ComingSoon Editor-in-Chief Tyler Treese spoke to Thirteen Lives stars Viggo Mortensen & Joel Edgerton about recreating real-life heroics in the Ron Howard film. It’s streaming on Prime Video on August 5.
“Thirteen Lives recounts the incredible true story of the tremendous global effort to rescue a Thai soccer team who become trapped in the Tham Luang cave during an unexpected rainstorm,” says the synopsis. “Faced with insurmountable odds, a team of the world’s most skilled and experienced divers – uniquely able to navigate the maze of flooded, narrow cave tunnels – join with Thai forces and more than 10,000 volunteers to attempt a harrowing rescue of the twelve boys and their coach. With impossibly high stakes and the entire world watching, the group embarks on their most challenging dive yet, showcasing the limitlessness of the human spirit in the process.”
Tyler Treese: Viggo, can you describe the challenges of filming in the water? It had to be such a tremendous undertaking from every facet of production, but it leads to these amazing shots.
Viggo Mortensen: Well, there were a lot of good things, things in between, and things that were scary about it. One of the things I really liked as an actor is that when I was underwater, nobody could get after me. I was on my own and that was beautiful. It’s like, yeah, you can sort of hear if someone’s like yelling, “ah, wait, cut!” Or “come back to the surface.” You could take your time doing that. You’re under there. It’s like I’m on my own … I’m free. There was something nice about that, but the flip side is that it’s scary because you are on your own. Even though there’s safety, divers nearby, things can go wrong quickly underwater. So be careful, remember your training, look out for each other, and so forth.
I don’t think any of us knew … we imagined that it was going to be difficult to learn the things we had to learn, but we had no idea really how difficult it was going to be overall. We did it in stages. First, we learned in this big pool with no nothing. No caves, no narrow, no current. Then we went through one section for about a week and it was tricky and, we thought, pretty difficult. And the next time it was harder. The degree of difficulty kept going up from week to week to week. Longer, sections, narrower sections, stronger current, stalactites, stalagmites … then okay, now you’re transporting a real human being. Don’t bump their head, don’t hit their mask, because if it fills with water, they’ll drown instantly. It’s like, “uh, okay.” Then, I know that for Joel, for example, he had all his equipment, kid, then they’ve strapped a camera on him and he’s trying to get … I mean, if they’d thrown all of that at us, which what we had to do say a month in, we would’ve been totally overwhelmed.
I think at the beginning we wouldn’t have been able to do it. It was well-planned. We were well-trained, but you had to suck it up and do it. It was a great experience and really a sense of accomplishment and an honor to represent these people who really did the thing.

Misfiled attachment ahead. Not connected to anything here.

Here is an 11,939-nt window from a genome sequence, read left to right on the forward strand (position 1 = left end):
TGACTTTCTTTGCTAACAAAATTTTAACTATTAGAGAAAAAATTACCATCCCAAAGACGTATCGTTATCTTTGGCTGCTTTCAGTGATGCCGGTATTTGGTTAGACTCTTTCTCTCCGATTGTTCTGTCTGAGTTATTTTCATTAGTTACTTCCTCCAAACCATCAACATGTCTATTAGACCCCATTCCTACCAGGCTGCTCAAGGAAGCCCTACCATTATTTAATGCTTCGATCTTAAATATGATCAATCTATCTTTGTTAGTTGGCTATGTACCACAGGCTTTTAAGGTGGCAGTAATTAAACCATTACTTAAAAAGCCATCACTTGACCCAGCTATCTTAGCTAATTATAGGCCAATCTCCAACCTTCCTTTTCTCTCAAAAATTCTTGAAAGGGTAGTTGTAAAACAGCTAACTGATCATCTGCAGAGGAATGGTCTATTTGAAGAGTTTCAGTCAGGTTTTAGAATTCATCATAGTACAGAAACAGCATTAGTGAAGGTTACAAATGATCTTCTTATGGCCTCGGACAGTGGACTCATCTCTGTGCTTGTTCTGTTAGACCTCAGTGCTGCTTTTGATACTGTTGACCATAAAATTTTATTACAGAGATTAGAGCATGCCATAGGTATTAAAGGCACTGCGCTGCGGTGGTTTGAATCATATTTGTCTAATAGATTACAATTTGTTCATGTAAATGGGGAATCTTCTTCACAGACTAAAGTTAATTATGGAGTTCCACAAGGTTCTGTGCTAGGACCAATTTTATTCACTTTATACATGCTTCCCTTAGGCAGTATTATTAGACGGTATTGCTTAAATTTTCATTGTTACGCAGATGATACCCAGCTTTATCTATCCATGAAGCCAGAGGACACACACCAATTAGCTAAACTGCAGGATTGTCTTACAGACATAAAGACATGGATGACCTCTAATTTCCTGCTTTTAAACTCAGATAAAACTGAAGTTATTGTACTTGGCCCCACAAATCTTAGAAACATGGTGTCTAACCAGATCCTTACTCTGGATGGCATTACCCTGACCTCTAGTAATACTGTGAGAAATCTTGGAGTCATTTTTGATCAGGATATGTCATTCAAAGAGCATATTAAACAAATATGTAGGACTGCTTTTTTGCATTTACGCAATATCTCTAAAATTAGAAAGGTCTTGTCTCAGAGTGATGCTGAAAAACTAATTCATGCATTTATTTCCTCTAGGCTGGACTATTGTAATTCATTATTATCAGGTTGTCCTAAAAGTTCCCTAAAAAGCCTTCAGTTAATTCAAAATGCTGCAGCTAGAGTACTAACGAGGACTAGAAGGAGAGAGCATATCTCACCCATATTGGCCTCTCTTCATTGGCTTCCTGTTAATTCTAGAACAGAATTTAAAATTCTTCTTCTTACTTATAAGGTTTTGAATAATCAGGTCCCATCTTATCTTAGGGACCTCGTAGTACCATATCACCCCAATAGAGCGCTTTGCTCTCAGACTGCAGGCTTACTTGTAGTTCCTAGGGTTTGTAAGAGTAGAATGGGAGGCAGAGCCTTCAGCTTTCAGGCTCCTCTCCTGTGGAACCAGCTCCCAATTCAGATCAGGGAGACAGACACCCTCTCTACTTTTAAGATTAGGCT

Joel, Dr. Harris is such a key figure in the rescue and he had such an unbelievable weight on his shoulders. You really replicate that on camera. Talk me through doing that task.
Joel Edgerton: I didn’t know what the real mechanics of the rescue were. All I knew in the early 2018 period was [that] boys trapped in a cave, 10 days later they find the boys, debate about how to get them out, and suddenly they were out. And then the question of how they did that came to light once they got involved in this project and started to really investigate Harry and his key role in that with his medical background as an anesthesiologist. What I really hadn’t understood yet, and I came to understand, is just the weight of the responsibility that he felt in being handed the choice to say, “yeah, I’ll do it” or “I won’t do it.” To offer, to help the kids in that way … he thought was going to definitely result in the death of one or more of the children or maybe all of them.
But if he didn’t help they most likely all would’ve perished. So going in knowing “I’m going to do this thing,” and as a doctor, knowing that your job is to help your fellow man, but to then put yourself aside and say, “I’m going to take the risk. I’m going to take the risk because there is a chance that this could work.” I found that as a father … Harry’s a father and I was about to become a father, the care of children, just like such an emotional thing. This story is filled with physical skill, physical challenge, incredible threading the eye of the needle challenges and yet underpinning so much of it with the parents, the coach, and his guilt, all aspects, so much emotional obstacles to overcome as well. That’s the great feat of all of this is that all these people got together, put themselves aside, dissolved all things that divide us, and solved an impossible problem.